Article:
Motor functioning in autism and Asperger's disorder: Furthering current neurobehavioural and clinical definitions [ 2007 - 2009 ]

Research Grant

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Researchers: Prof Nicole Rinehart (Principal investigator) ,  A/Pr Jennifer Mcginley E/Pr Bruce Tonge E/Pr John Bradshaw Prof Robert Iansek

Brief description While it is well known that autism and Asperger's disorder are associated with social, communicative, and behavioural symptoms, it is less well known that affected individuals also have considerable movement and coordination difficulties. For example, these children often have problems with hand writing, walking, hopping, skipping, catching, and running. These skills are very important for success at school; for example, if children are unable to participate in school sports they often feel isolated and rejected from the peer group. Also, hand writing problems have a significant impact on children's academic performance. Our previous research has suggested that there may be particular patterns of motor problems that characterise individuals with autism and Asperger's disorder. Our proposed research aims to use the kinds of 3D motion analysis technology used in the movie industry to capture exactly how people affected by these conditions move and respond to the environment. This study will enable us to highlight particular parts of the brain-motor circuitry that are affected by these disorders and will also enable us to more clearly distinguish how autism is different from Asperger's disorder. Ultimately, it is hoped that our motor investigations will lead to improved assessment and interventions for these disorders.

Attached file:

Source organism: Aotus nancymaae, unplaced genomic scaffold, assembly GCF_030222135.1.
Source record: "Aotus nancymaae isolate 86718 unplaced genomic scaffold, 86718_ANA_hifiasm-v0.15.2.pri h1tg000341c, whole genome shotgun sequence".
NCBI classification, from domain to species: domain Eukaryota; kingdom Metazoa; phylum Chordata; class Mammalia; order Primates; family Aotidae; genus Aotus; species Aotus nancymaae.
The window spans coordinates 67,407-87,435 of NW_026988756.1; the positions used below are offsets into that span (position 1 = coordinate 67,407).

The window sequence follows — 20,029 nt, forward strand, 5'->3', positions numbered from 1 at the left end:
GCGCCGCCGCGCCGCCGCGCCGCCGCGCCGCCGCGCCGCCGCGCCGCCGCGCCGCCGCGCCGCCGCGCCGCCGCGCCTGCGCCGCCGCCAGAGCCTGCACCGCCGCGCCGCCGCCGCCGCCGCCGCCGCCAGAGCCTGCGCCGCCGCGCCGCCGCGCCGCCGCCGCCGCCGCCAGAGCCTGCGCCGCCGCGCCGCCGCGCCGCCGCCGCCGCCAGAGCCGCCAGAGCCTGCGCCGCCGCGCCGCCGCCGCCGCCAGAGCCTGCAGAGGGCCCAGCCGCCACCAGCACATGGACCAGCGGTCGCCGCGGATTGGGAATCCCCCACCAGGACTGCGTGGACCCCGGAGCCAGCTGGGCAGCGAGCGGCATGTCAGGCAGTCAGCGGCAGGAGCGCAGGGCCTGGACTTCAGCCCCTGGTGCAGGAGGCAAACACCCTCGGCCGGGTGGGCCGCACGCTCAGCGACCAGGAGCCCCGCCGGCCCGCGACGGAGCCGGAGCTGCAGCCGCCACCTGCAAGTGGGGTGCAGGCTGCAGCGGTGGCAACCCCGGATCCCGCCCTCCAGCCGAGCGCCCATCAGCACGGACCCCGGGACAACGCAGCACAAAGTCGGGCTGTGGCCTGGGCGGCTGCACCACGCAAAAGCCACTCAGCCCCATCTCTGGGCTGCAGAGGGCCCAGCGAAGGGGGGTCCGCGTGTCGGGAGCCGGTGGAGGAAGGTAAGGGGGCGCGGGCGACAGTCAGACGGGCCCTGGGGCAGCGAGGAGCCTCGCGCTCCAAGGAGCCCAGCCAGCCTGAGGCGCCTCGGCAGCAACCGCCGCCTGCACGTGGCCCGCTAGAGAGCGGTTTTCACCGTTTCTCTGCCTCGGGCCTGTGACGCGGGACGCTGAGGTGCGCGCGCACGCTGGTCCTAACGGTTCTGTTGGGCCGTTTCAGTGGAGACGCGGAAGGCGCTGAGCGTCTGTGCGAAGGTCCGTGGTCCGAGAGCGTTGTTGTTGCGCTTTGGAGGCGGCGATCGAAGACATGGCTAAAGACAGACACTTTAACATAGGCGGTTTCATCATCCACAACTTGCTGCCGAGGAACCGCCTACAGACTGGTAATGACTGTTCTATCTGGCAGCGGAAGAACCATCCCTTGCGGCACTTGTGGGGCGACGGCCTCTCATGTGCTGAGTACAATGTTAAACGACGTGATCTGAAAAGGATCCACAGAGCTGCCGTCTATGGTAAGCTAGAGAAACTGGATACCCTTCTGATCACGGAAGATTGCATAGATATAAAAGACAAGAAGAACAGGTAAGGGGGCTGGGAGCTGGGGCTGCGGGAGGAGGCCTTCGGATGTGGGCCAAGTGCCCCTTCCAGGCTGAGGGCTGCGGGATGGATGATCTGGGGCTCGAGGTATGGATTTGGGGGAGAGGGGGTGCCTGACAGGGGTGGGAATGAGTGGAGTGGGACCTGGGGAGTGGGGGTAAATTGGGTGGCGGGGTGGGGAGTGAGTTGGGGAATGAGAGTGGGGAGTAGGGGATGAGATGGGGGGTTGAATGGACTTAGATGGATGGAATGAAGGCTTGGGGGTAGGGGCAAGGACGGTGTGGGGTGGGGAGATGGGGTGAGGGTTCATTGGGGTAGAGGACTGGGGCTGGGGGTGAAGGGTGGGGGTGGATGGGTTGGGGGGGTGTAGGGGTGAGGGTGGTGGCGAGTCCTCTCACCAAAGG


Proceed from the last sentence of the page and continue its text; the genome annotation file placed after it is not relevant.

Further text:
Funding Amount $AUD 354,932.10

Funding Scheme NHMRC Project Grants

Notes Standard Project Grant

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